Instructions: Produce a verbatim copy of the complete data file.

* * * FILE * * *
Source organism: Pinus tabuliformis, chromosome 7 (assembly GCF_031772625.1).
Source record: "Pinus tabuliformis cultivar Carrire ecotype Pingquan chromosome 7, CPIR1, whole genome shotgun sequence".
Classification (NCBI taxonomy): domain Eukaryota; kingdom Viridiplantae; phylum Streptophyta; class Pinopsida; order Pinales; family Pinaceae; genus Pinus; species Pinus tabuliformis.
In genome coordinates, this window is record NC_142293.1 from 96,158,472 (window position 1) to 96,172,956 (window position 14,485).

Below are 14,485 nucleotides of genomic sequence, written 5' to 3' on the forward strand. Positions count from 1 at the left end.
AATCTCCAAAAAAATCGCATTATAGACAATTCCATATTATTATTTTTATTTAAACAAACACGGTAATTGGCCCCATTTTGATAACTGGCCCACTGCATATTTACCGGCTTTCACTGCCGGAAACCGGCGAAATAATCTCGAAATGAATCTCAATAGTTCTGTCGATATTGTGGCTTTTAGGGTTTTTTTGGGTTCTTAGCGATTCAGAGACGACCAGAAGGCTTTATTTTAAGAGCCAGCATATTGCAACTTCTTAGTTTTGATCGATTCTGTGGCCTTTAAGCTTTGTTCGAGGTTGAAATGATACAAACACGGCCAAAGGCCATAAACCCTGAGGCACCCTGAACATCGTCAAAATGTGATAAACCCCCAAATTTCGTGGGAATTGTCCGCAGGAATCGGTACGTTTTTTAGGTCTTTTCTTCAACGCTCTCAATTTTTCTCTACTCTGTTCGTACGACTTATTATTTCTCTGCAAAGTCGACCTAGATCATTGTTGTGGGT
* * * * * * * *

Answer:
Source organism: Pinus tabuliformis, chromosome 7 (assembly GCF_031772625.1).
Source record: "Pinus tabuliformis cultivar Carrire ecotype Pingquan chromosome 7, CPIR1, whole genome shotgun sequence".
Classification (NCBI taxonomy): domain Eukaryota; kingdom Viridiplantae; phylum Streptophyta; class Pinopsida; order Pinales; family Pinaceae; genus Pinus; species Pinus tabuliformis.
In genome coordinates, this window is record NC_142293.1 from 96,158,472 (window position 1) to 96,172,956 (window position 14,485).

Below are 14,485 nucleotides of genomic sequence, written 5' to 3' on the forward strand. Positions count from 1 at the left end.
AATCTCCAAAAAAATCGCATTATAGACAATTCCATATTATTATTTTTATTTAAACAAACACGGTAATTGGCCCCATTTTGATAACTGGCCCACTGCATATTTACCGGCTTTCACTGCCGGAAACCGGCGAAATAATCTCGAAATGAATCTCAATAGTTCTGTCGATATTGTGGCTTTTAGGGTTTTTTTGGGTTCTTAGCGATTCAGAGACGACCAGAAGGCTTTATTTTAAGAGCCAGCATATTGCAACTTCTTAGTTTTGATCGATTCTGTGGCCTTTAAGCTTTGTTCGAGGTTGAAATGATACAAACACGGCCAAAGGCCATAAACCCTGAGGCACCCTGAACATCGTCAAAATGTGATAAACCCCCAAATTTCGTGGGAATTGTCCGCAGGAATCGGTACGTTTTTTAGGTCTTTTCTTCAACGCTCTCAATTTTTCTCTACTCTGTTCGTACGACTTATTATTTCTCTGCAAAGTCGACCTAGATCATTGTTGTGGGT